Naxos Gulet Charter Guide Naxos Gulet Charter Guide

Naxos is the largest and most fertile island of the Cyclades group. It is endowed with an extraordinary landscape, high mountains (mount Zas’ top, reaching 1,004 m., is the highest mountain in Cyclades) and mountainous villages with a singular character. It has an area of 428 sq. km, a coastline of 148 km and a population of 18,000. In antiquity, the god Dionysus was worshipped on the island. According to mythology, Dionysus met a Minoan lady, Ariadne, who had been abandoned by Theseus in Naxos. From the ancient times to the present day the island has been producing citrus fruits of excellent quality, wine that is renowned for its quality and very tasty cheese varieties.

The Carians were the first residents of Naxos, followed by the Cretans and the Ionians. Naxos was already famous in the ancient times for its wine and well known as a worship place of the ancient god Dionysus. During the 6th century BC, Naxos experienced a trading, financial and cultural boom and had been a member of the two Athenian (or Delian) Leagues. During the Venetian occupation, Marco Sanudo founded the Duchy of Naxos (1207). The Venetians remained on the island until 1566. In 1579 it became attached to the Ottoman Empire and from 1830 it is part of the Greek state.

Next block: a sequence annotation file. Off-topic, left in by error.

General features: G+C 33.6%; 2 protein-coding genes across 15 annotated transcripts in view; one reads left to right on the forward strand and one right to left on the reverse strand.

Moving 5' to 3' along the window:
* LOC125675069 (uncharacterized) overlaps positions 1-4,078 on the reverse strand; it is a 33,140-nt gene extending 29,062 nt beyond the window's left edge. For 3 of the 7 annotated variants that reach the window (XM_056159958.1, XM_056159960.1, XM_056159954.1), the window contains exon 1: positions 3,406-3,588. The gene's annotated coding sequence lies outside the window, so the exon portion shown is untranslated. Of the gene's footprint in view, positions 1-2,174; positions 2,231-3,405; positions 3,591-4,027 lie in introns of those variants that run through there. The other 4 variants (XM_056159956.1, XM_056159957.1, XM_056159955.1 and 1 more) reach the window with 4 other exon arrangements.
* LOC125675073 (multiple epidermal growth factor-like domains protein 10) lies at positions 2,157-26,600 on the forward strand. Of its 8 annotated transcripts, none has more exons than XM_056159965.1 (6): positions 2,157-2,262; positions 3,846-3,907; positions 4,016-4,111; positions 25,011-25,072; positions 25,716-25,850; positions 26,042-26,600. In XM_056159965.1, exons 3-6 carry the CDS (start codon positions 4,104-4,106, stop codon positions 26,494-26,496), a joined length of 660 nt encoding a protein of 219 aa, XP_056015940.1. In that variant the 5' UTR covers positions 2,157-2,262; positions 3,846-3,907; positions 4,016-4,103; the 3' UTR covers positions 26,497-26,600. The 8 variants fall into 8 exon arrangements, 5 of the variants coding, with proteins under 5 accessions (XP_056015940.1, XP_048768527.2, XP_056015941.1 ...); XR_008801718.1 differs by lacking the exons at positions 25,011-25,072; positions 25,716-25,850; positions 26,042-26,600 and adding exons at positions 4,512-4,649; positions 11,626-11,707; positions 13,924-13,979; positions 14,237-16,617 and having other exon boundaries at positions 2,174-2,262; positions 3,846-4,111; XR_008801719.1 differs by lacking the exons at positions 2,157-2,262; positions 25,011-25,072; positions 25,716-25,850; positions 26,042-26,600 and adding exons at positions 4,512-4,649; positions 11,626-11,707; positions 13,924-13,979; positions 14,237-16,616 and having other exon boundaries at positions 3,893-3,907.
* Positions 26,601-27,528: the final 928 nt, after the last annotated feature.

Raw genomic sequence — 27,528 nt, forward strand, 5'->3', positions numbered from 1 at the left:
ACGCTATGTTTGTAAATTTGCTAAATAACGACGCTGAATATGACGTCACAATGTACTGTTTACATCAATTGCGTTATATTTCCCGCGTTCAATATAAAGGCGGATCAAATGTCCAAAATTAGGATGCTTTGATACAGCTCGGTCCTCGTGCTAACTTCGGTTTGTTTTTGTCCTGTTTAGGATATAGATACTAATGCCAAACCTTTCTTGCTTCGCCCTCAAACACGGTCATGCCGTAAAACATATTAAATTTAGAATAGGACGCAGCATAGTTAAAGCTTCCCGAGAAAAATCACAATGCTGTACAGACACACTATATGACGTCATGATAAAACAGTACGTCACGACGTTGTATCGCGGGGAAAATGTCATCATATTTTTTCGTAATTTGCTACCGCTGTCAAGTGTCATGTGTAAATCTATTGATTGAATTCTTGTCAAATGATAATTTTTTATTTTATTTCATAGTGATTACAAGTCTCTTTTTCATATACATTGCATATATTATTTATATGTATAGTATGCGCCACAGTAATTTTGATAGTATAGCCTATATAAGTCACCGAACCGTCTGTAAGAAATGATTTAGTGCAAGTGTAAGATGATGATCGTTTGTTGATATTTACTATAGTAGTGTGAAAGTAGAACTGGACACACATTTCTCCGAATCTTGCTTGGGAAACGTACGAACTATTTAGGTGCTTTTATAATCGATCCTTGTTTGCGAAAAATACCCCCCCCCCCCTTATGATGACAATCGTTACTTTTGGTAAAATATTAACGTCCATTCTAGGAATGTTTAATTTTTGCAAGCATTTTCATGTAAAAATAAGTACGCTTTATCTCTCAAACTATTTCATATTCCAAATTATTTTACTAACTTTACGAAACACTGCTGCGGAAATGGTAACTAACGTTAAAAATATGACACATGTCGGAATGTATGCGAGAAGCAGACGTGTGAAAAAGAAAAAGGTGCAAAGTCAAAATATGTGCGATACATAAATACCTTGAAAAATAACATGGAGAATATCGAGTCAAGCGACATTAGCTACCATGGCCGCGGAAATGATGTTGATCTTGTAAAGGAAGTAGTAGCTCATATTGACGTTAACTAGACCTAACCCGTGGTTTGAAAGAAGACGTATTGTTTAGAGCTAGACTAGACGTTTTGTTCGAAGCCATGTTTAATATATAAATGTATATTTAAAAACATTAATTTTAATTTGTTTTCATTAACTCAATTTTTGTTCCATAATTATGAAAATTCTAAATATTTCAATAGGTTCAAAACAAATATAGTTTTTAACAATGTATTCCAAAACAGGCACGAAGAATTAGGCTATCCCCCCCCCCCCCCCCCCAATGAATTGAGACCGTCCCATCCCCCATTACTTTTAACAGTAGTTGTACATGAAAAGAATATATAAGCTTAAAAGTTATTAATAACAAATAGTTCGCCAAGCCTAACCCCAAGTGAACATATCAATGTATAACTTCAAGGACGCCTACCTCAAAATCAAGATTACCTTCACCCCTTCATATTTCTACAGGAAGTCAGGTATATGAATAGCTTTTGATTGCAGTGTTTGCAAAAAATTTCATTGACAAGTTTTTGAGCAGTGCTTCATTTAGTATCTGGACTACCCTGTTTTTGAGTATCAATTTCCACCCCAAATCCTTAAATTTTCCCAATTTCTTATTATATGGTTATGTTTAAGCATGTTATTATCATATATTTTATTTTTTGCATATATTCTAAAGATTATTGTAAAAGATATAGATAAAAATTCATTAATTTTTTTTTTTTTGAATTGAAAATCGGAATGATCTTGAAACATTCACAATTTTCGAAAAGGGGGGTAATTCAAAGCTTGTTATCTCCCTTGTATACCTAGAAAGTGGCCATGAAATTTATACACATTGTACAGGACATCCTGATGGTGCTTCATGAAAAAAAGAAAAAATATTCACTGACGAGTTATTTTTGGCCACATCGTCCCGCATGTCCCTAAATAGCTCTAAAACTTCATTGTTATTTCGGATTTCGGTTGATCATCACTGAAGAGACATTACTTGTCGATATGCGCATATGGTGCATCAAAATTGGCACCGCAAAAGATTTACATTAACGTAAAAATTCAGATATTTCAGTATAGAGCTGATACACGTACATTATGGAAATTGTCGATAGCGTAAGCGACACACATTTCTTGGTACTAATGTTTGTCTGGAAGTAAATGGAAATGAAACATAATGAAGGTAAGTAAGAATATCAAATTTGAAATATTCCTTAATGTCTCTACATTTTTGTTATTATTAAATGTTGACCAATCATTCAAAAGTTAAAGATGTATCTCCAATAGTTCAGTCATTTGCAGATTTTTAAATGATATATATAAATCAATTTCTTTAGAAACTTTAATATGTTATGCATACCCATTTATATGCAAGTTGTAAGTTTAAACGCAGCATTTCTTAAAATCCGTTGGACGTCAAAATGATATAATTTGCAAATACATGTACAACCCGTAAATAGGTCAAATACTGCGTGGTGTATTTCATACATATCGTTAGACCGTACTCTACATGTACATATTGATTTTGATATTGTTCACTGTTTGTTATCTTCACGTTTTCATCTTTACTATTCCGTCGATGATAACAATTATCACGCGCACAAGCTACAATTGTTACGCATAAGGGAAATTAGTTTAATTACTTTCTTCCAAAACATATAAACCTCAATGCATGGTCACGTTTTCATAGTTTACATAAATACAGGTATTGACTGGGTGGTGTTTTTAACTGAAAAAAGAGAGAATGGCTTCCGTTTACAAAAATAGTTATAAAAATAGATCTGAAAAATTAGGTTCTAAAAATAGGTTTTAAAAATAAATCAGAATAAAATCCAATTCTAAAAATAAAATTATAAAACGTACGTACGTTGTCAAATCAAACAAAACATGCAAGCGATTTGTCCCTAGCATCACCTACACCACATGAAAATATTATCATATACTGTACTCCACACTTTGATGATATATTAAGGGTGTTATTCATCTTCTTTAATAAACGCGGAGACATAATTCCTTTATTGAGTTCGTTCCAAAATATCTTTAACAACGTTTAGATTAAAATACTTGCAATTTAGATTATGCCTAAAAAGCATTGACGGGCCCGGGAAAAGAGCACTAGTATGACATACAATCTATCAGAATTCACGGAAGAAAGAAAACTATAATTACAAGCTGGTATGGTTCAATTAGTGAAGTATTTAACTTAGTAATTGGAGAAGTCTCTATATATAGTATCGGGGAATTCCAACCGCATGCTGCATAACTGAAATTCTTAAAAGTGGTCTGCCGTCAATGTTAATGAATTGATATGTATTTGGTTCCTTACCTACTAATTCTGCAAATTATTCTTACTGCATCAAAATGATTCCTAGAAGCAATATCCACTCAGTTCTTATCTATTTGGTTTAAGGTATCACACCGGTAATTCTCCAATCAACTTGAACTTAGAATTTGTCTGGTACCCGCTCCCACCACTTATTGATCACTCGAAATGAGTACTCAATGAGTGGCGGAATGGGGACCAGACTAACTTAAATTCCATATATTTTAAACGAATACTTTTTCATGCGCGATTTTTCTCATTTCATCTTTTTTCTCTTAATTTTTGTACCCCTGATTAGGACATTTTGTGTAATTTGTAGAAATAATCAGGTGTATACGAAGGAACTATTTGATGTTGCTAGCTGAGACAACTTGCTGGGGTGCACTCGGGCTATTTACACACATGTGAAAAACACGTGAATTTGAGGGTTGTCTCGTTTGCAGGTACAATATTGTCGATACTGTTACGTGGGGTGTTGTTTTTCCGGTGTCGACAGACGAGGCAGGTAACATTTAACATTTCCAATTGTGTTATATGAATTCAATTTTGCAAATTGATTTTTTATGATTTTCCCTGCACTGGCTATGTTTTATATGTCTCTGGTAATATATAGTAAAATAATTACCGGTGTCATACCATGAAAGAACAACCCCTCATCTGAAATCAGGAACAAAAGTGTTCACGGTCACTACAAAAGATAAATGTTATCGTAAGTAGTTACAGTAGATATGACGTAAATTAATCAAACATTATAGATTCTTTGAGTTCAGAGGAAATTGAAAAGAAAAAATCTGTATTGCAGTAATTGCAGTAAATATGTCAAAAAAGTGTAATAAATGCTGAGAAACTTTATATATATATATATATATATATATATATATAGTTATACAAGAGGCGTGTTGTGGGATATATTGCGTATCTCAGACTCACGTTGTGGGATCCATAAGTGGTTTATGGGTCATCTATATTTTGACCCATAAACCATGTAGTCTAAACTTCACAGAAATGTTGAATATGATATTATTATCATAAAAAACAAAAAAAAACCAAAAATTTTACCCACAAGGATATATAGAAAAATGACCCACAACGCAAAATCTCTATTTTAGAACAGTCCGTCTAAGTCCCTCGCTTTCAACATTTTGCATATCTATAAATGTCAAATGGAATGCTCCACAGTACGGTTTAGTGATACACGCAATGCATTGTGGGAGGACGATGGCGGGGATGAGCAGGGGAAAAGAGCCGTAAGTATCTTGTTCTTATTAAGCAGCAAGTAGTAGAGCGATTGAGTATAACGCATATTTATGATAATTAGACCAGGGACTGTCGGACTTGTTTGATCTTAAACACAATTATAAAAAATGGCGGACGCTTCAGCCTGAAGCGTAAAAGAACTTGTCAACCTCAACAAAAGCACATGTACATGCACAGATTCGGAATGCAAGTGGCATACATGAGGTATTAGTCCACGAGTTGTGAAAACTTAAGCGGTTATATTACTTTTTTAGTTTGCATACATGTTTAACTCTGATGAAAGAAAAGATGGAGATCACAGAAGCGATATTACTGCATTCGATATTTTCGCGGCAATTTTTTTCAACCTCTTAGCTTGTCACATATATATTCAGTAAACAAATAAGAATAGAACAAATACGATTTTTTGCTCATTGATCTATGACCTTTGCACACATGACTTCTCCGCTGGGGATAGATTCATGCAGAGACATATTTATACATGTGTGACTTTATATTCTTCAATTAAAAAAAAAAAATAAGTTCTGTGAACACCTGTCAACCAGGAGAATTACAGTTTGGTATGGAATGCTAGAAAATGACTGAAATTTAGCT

Naxos Town (Chora)
It is the capital town of the island with characteristic Cycladic culture elements and numerous monuments dating to various historical periods. The heart of the town is beating in Old Chora, the old castle town with cobblestone-laid alleys (kalderimia) and the Venetian castle. The houses with Venetian blazons ornamenting their entrances, the narrow arcaded alleys (called “stegadia”), the catholic churches and the fortifications create a unique blend of Cycladic and Mediaeval architecture.

Naxos Map

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